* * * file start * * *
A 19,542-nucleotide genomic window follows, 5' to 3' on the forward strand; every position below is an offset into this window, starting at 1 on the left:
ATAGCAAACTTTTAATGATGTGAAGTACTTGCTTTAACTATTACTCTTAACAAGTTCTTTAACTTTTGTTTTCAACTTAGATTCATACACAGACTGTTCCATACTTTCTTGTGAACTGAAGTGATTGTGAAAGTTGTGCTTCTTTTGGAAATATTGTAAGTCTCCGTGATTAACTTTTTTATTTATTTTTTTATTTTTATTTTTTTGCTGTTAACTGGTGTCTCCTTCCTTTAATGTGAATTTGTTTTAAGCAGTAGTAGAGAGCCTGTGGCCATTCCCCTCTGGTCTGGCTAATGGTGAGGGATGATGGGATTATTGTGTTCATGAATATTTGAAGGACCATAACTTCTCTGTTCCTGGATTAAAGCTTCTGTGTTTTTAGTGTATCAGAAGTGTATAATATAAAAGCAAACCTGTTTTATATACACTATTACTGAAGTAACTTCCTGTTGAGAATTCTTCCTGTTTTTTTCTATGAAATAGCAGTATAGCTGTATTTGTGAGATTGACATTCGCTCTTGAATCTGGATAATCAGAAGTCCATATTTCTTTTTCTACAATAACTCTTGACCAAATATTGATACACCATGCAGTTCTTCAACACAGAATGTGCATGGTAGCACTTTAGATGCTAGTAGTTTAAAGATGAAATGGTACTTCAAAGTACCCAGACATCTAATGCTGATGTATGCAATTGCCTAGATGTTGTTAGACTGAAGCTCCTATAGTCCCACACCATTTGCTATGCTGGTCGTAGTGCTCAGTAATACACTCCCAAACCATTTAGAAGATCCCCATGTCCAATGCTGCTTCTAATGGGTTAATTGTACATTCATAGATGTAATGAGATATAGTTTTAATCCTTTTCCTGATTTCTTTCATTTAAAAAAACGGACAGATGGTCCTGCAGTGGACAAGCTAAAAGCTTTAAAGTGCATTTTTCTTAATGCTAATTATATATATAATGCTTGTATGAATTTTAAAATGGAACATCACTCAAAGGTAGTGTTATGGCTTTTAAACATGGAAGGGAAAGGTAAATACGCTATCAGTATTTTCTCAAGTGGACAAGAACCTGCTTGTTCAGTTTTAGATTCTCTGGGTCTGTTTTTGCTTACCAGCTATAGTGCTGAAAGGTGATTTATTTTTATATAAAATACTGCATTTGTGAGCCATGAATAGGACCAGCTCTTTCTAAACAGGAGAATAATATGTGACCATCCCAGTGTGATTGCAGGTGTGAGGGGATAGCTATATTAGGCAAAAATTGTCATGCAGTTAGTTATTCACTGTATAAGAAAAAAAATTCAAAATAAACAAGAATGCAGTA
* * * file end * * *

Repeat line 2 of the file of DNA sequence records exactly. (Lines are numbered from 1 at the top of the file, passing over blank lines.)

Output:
ATAGCAAACTTTTAATGATGTGAAGTACTTGCTTTAACTATTACTCTTAACAAGTTCTTTAACTTTTGTTTTCAACTTAGATTCATACACAGACTGTTCCATACTTTCTTGTGAACTGAAGTGATTGTGAAAGTTGTGCTTCTTTTGGAAATATTGTAAGTCTCCGTGATTAACTTTTTTATTTATTTTTTTATTTTTATTTTTTTGCTGTTAACTGGTGTCTCCTTCCTTTAATGTGAATTTGTTTTAAGCAGTAGTAGAGAGCCTGTGGCCATTCCCCTCTGGTCTGGCTAATGGTGAGGGATGATGGGATTATTGTGTTCATGAATATTTGAAGGACCATAACTTCTCTGTTCCTGGATTAAAGCTTCTGTGTTTTTAGTGTATCAGAAGTGTATAATATAAAAGCAAACCTGTTTTATATACACTATTACTGAAGTAACTTCCTGTTGAGAATTCTTCCTGTTTTTTTCTATGAAATAGCAGTATAGCTGTATTTGTGAGATTGACATTCGCTCTTGAATCTGGATAATCAGAAGTCCATATTTCTTTTTCTACAATAACTCTTGACCAAATATTGATACACCATGCAGTTCTTCAACACAGAATGTGCATGGTAGCACTTTAGATGCTAGTAGTTTAAAGATGAAATGGTACTTCAAAGTACCCAGACATCTAATGCTGATGTATGCAATTGCCTAGATGTTGTTAGACTGAAGCTCCTATAGTCCCACACCATTTGCTATGCTGGTCGTAGTGCTCAGTAATACACTCCCAAACCATTTAGAAGATCCCCATGTCCAATGCTGCTTCTAATGGGTTAATTGTACATTCATAGATGTAATGAGATATAGTTTTAATCCTTTTCCTGATTTCTTTCATTTAAAAAAACGGACAGATGGTCCTGCAGTGGACAAGCTAAAAGCTTTAAAGTGCATTTTTCTTAATGCTAATTATATATATAATGCTTGTATGAATTTTAAAATGGAACATCACTCAAAGGTAGTGTTATGGCTTTTAAACATGGAAGGGAAAGGTAAATACGCTATCAGTATTTTCTCAAGTGGACAAGAACCTGCTTGTTCAGTTTTAGATTCTCTGGGTCTGTTTTTGCTTACCAGCTATAGTGCTGAAAGGTGATTTATTTTTATATAAAATACTGCATTTGTGAGCCATGAATAGGACCAGCTCTTTCTAAACAGGAGAATAATATGTGACCATCCCAGTGTGATTGCAGGTGTGAGGGGATAGCTATATTAGGCAAAAATTGTCATGCAGTTAGTTATTCACTGTATAAGAAAAAAAATTCAAAATAAACAAGAATGCAGTA